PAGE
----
On the basis of the literature reports and on our data, we believe that an unaware probe end-user could encounter artificially attributed high values of GSH that are arising instead from both GSH and Cys, including Cys-protein residues. Because of the possible presence of high Cys levels, the use of RT probe for GSH quantification must be applied cautiously. The reactivity of RT probe towards GSH is obviously not questioned, and the use of this probe could be useful after verifying, possibly by HPLC, that in an experimental system the amount of GSH is at least one order of magnitude greater than that of Cys, both before and after any treatment aimed to change thiols levels.


Cell culture and treatment

HeLa cells were kindly provided by Lucio Miele, MD (Louisiana State University, Stanley S. Scott Cancer Center, New Orleans, LA, USA), and grown in RPMI medium, 10% FBS, supplemented with 1% penicillin/streptomycin and 1% l-glutamine (All from Invitrogen, Carlsbad, CA, USA) in a humidified atmosphere of 5% CO2/95% air. All the used aliquots were routinely tested for mycoplasma. HeLa cells were treated for 24 h with 100 µM H2O2 (Sigma, St Louis, MO, USA) in the culture medium and cell pellets were then collected and analyzed as reported below.

HPLC determination of Cys and GSH with RT probe derivatization

Reaction of standard solution of 200 μM of Cys or GSH with RT probe was carried out following the manufacturer protocol (Kerafast, Boston, MA, USA). Overall, 10 μL of the reaction mixture was injected into a 150 × 4.6 mm Hypersil™ ODS column (Thermo Fisher Scientific, Waltham, MA USA) equilibrated with 30 mmol/L ammonium nitrate and 40 mmol/L ammonium formate buffer, pH 3.6 (buffer A). The thiols were eluted from the column with a 6-min gradient of acetonitrile (buffer B) (0–4 min, 0–30% buffer B; 4–5 min, 30–100% buffer B; 5–6 min, 100% buffer B) at a flow rate of 1.5 mL/min at ambient temperature. The HPLC was an Agilent 1290 (Agilent Technologies, Santa Clara, CA, USA), equipped with a fluorescence detector operating at excitation wavelengths of 405 and 488 nm, and emission wavelength of 499 nm.

HPLC determination of Cys and GSH with monobromobimane (mBr) derivatization

The cells were sonicated three times for 2 s in 100 µL of 0.1 M potassium phosphate buffer (pH 7.2). After sonication, 50 μL of 12% sulfosalicylic acid were added, and the Cys and GSH content in the acid-soluble fraction was determined (free Cys and free GSH). To measure cystine and oxidized glutathione (GSSG), cells were sonicated three times for 2 s in 0.1 mL of 0.1 M potassium phosphate buffer (pH 7.2) containing 10 mM N-ethylmaleimide. Cys and GSH levels were calculated by subtracting cystine and GSSG concentrations from free Cys and free GSH values. The derivatization procedure was performed as follows: 30 µL of 4 mol/L NaBH4, 20 µL of 2 mmol/L EDTA/DTT, 10 µL of 1-octanol and 20 µL of 1.8 mol/L HCl were placed in the derivatization vial containing 30 µL of sample. After incubation for 3 min, 100 µL of 1.5 mol/L N-ethylmorpholine buffer, pH 8.0, 400 μL of distilled water, and 20 µL of 25 mmol/L bromobimane were added. After additional 3-min incubation, 40 μL of acetic acid was added, and 20 μL of the reaction mixture was injected into a 150 × 4.6 mm Hypersil™ ODS column (Thermo Fisher Scientific, Waltham, MA, USA) equilibrated with 30 mmol/L ammonium nitrate and 40 mmol/L ammonium formate buffer, pH 3.6 (buffer A). The thiols were eluted from the column with a 6-min gradient of acetonitrile (buffer B) (0–4 min, 0–30% buffer B; 4–5 min, 30–100% buffer B; 5–6 min, 100% buffer B) at a flow rate of 1.5 mL/min at ambient temperature. The HPLC was an Agilent 1290 (Agilent Technologies, Santa Clara, CA, USA), equipped with a fluorescence detector operating at excitation wavelengths of 390 nm, and emission wavelength of 478 nm.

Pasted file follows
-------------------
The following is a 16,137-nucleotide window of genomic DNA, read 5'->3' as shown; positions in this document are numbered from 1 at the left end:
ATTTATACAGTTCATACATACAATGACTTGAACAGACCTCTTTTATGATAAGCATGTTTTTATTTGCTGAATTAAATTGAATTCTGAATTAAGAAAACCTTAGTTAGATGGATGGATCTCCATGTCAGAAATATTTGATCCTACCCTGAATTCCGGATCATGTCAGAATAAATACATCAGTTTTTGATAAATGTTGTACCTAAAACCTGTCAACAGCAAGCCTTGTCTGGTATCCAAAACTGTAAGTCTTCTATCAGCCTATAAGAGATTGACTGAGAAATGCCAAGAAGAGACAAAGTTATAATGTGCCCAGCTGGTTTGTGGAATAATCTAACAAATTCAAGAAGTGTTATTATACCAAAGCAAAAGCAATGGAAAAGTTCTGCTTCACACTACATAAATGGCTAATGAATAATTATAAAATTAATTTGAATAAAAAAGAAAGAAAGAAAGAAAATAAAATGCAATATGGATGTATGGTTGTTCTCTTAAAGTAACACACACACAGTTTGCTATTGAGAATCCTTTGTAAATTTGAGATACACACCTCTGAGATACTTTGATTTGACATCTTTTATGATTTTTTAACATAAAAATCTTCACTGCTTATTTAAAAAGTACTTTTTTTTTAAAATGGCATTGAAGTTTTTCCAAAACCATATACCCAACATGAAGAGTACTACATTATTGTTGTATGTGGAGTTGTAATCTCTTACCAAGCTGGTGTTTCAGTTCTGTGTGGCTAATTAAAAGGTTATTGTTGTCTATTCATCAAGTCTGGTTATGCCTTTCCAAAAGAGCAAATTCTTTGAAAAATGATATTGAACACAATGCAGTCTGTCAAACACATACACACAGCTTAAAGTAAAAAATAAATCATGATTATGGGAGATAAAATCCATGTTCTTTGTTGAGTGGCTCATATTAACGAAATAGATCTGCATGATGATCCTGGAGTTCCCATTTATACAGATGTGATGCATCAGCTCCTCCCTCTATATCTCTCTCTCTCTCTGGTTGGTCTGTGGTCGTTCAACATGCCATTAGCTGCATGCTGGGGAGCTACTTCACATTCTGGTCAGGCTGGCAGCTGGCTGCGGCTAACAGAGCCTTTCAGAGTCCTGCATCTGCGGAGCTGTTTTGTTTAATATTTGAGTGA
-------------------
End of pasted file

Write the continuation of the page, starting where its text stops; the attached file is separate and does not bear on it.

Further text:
Data availability

The data that support the findings of this study are available from the corresponding author upon reasonable request.

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This work was supported in part by the Associazione Italiana per la Ricerca sul Cancro (AIRC) (IG 15312 to R.R.).

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Author notes

  1. These authors contributed equally: Rossella Rota, Anna Pastore.


  1. Laboratory of Epigenetics of Pediatric Sarcomas, Division of Hematology/Oncology, Children’s Hospital and Research Institute “Bambino Gesù”, Viale di San Paolo 15, Rome, 00146, Italy

    • Cristina Cossetti
    •  & Rossella Rota
  2. Laboratory of Molecular Genetics and Functional Genomics, Division of Genetic and Rare Disease, Children’s Hospital and Research Institute “Bambino Gesù”, Viale di San Paolo 15, Rome, 00146, Italy

    • Gianna Di Giovamberardino
    •  & Anna Pastore


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C.C. and G.D.G. performed experiments; R.R. and A.P. designed experiments, performed data analysis, and wrote the manuscript.

Competing interests

The authors declare no competing interests.

Corresponding author

Correspondence to Anna Pastore.